In the Know: Federal Tax Reform
Over the past few weeks, Congressional Republicans and President Trump have been outlining the tax-reform “framework” that aims on reducing corporate and individual income-tax rates, simplifying the code and broadening the base. Much of the details are still hazy, but this much is clear: it hinges on the roughly $1.3 trillion that would be raised over 10 years by repealing the state and local income-tax (SALT) deduction, which disproportionately benefits a handful of high-tax state, including New York.
Gov. Cuomo very quickly came out to denounce the repeal of the SALT deduction and drubbed it as a form of “double taxation” – although New York State has been selectively double-taxing its residents for many years. Hypocrisy aside, Cuomo’s opposition to the SALT repeal is logical. Even with an expansion of the standard deduction, middle-class New Yorkers might not see a promised tax cut.
This would be even worse for the state’s highest-earning 1 percent of taxpayers, who now generate 42 percent of the state’s income tax. A combination of the already high tax environment in New York, and the repeal of SALT deductions, would make lower-taxed states even more attractive. This would be trouble for the state’s finances.
For years the SALT deduction has been looked at as a subsidy to high-tax states, in order to decrease the taxes these higher-earning taxpayers who use an itemized deduction. However, despite the SALT deduction, New York has been sending more money to Washington than it gets back – nearly $41 billion more in 2016, according to a report issues by state Comptroller Thomas DiNapoli.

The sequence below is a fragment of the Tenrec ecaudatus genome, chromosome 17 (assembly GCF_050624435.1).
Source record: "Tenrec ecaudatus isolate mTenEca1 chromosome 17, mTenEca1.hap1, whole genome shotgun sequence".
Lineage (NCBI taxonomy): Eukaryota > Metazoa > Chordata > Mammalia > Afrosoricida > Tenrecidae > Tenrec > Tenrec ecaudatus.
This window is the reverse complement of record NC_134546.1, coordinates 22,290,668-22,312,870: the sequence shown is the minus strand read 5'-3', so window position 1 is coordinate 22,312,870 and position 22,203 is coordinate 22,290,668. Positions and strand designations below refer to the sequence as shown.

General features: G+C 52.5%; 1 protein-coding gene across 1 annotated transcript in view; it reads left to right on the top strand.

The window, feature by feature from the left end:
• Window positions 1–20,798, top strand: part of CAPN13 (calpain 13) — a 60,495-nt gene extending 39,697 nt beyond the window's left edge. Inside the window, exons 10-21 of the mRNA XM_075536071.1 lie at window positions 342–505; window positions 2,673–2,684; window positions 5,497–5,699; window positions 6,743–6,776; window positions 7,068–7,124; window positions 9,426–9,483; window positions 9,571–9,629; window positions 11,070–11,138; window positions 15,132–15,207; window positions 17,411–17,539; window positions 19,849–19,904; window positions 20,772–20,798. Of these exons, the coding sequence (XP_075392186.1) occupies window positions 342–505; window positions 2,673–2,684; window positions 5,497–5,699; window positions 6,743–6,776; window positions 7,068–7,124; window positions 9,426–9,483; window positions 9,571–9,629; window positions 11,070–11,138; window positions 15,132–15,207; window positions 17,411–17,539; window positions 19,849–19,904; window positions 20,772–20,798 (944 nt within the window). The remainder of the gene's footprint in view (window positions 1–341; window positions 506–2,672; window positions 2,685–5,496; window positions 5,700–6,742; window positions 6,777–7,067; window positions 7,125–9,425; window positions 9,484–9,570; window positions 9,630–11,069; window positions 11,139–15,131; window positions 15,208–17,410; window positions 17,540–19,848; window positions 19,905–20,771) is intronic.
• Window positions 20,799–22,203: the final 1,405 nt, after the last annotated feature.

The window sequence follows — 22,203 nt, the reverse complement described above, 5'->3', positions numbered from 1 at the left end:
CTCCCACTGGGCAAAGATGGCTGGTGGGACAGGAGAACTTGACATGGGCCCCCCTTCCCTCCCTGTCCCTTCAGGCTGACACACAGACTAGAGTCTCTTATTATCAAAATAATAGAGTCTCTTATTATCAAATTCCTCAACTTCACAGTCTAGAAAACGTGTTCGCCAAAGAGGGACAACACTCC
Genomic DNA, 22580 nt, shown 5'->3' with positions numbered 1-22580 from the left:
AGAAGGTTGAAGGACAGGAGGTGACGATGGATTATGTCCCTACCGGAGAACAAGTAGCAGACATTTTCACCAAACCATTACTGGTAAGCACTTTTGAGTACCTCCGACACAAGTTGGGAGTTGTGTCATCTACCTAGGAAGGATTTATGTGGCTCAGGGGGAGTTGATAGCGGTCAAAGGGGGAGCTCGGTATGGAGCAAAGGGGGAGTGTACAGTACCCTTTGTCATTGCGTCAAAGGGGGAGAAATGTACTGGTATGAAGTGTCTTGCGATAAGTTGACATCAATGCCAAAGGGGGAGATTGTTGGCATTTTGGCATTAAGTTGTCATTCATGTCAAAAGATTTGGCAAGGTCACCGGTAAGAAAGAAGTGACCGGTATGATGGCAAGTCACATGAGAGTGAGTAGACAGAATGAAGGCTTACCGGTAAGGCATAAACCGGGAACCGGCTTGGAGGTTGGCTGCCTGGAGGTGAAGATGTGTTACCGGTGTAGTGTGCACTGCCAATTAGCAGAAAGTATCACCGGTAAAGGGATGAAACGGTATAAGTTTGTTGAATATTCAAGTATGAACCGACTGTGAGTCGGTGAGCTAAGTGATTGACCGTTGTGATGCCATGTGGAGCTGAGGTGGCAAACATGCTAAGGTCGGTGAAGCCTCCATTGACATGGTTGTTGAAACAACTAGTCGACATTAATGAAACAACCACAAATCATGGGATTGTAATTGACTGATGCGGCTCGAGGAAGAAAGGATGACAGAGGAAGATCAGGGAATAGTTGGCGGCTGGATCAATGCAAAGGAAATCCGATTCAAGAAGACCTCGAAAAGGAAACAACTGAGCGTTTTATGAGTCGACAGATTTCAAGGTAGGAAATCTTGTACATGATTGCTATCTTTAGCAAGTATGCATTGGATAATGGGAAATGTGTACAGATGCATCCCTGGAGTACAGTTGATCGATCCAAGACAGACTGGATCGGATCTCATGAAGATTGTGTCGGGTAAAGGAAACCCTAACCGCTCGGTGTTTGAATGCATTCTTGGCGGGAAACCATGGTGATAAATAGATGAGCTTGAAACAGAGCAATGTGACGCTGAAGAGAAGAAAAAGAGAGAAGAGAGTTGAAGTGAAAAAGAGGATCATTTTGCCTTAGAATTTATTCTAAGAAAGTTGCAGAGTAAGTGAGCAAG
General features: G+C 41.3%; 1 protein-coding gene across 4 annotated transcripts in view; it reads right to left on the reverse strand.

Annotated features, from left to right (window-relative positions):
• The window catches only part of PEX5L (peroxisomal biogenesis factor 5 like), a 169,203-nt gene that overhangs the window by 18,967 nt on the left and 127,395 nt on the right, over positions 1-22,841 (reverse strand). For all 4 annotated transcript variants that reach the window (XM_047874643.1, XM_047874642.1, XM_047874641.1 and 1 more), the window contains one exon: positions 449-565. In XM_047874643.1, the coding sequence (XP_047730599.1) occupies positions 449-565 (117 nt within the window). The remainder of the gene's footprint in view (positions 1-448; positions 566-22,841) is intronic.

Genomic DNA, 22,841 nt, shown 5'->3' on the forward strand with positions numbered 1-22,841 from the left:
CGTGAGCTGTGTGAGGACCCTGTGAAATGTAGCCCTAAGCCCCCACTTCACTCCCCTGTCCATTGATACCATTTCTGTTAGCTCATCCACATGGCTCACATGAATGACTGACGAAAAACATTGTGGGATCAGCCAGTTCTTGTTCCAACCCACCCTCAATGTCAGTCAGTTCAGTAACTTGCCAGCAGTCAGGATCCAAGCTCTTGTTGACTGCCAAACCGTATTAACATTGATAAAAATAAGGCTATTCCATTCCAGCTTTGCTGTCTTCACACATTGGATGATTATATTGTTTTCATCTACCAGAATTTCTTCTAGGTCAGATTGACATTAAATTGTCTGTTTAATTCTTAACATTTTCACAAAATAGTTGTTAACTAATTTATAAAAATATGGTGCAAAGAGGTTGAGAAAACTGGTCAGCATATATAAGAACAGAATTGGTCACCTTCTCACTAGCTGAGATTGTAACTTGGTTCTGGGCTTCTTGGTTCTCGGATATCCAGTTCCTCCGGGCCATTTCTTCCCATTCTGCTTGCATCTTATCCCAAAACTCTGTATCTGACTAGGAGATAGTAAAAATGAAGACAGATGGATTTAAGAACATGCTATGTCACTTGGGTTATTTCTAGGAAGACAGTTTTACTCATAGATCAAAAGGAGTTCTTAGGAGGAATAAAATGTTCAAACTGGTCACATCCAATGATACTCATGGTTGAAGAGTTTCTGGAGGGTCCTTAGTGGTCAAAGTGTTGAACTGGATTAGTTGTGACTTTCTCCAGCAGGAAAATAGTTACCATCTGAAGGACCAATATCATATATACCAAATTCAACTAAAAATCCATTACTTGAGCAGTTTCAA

The most recent report from the Rockefeller Institute of Government showed that in 2015 New Yorkers paid fully $48 billion more in federal taxes than they got back in federal payments and spending in the state – just .81 cents back for every dollar we sent to Washington. Furthermore, in 2015 the 1.5 million tax filers in Long Island alone paid more in federal income taxes than the 2.8 million tax filers in the entire state of Wisconsin, even though Wisconsin residents reported 20% more in total income.
If the federal government fully goes through with the repeal of the SALT deductions, Gov. Cuomo has come out saying that he will sue the federal government. He has gone on to say, “New York will be destroyed if the elimination of state and local tax deductibility is included in any plan.”
Both sides of this argument have valid points and a progressive income tax married to a redistributionist budget will always create fiscal winners and losers. However instead of being reactionary and suing the federal government, maybe it’s time for the Governor to look at reforming the New York State tax code to accommodate the federal changes.